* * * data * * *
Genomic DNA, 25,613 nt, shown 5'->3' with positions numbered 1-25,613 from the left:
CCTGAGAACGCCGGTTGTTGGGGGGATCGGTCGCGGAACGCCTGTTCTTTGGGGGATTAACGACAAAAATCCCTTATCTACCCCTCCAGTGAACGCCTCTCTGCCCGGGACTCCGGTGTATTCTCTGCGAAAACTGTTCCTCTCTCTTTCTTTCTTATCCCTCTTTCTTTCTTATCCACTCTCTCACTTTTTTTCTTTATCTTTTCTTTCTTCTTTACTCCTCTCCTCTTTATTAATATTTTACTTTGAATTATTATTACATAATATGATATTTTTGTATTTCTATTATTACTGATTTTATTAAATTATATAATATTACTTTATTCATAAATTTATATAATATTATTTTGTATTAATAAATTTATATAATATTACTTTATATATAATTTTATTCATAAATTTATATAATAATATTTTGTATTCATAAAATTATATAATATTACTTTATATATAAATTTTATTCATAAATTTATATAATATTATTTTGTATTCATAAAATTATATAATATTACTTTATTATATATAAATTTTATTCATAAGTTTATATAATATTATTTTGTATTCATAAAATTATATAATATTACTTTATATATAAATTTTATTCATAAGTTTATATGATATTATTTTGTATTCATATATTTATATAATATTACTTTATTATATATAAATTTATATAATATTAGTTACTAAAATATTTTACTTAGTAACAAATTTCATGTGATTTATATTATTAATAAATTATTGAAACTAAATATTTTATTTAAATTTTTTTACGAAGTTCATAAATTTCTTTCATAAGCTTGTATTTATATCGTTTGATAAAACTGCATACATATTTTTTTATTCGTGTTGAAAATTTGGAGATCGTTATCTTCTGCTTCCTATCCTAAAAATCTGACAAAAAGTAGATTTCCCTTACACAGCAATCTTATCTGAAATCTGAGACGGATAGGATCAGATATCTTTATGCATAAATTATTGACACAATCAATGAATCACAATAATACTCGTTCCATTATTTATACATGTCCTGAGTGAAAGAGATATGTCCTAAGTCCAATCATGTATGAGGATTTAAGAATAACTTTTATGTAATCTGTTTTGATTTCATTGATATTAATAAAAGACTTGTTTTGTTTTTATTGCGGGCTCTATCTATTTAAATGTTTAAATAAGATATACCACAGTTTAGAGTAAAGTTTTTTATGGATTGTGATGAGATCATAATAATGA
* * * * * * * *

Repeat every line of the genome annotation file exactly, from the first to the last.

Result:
Genomic DNA, 25,613 nt, shown 5'->3' with positions numbered 1-25,613 from the left:
CCTGAGAACGCCGGTTGTTGGGGGGATCGGTCGCGGAACGCCTGTTCTTTGGGGGATTAACGACAAAAATCCCTTATCTACCCCTCCAGTGAACGCCTCTCTGCCCGGGACTCCGGTGTATTCTCTGCGAAAACTGTTCCTCTCTCTTTCTTTCTTATCCCTCTTTCTTTCTTATCCACTCTCTCACTTTTTTTCTTTATCTTTTCTTTCTTCTTTACTCCTCTCCTCTTTATTAATATTTTACTTTGAATTATTATTACATAATATGATATTTTTGTATTTCTATTATTACTGATTTTATTAAATTATATAATATTACTTTATTCATAAATTTATATAATATTATTTTGTATTAATAAATTTATATAATATTACTTTATATATAATTTTATTCATAAATTTATATAATAATATTTTGTATTCATAAAATTATATAATATTACTTTATATATAAATTTTATTCATAAATTTATATAATATTATTTTGTATTCATAAAATTATATAATATTACTTTATTATATATAAATTTTATTCATAAGTTTATATAATATTATTTTGTATTCATAAAATTATATAATATTACTTTATATATAAATTTTATTCATAAGTTTATATGATATTATTTTGTATTCATATATTTATATAATATTACTTTATTATATATAAATTTATATAATATTAGTTACTAAAATATTTTACTTAGTAACAAATTTCATGTGATTTATATTATTAATAAATTATTGAAACTAAATATTTTATTTAAATTTTTTTACGAAGTTCATAAATTTCTTTCATAAGCTTGTATTTATATCGTTTGATAAAACTGCATACATATTTTTTTATTCGTGTTGAAAATTTGGAGATCGTTATCTTCTGCTTCCTATCCTAAAAATCTGACAAAAAGTAGATTTCCCTTACACAGCAATCTTATCTGAAATCTGAGACGGATAGGATCAGATATCTTTATGCATAAATTATTGACACAATCAATGAATCACAATAATACTCGTTCCATTATTTATACATGTCCTGAGTGAAAGAGATATGTCCTAAGTCCAATCATGTATGAGGATTTAAGAATAACTTTTATGTAATCTGTTTTGATTTCATTGATATTAATAAAAGACTTGTTTTGTTTTTATTGCGGGCTCTATCTATTTAAATGTTTAAATAAGATATACCACAGTTTAGAGTAAAGTTTTTTATGGATTGTGATGAGATCATAATAATGA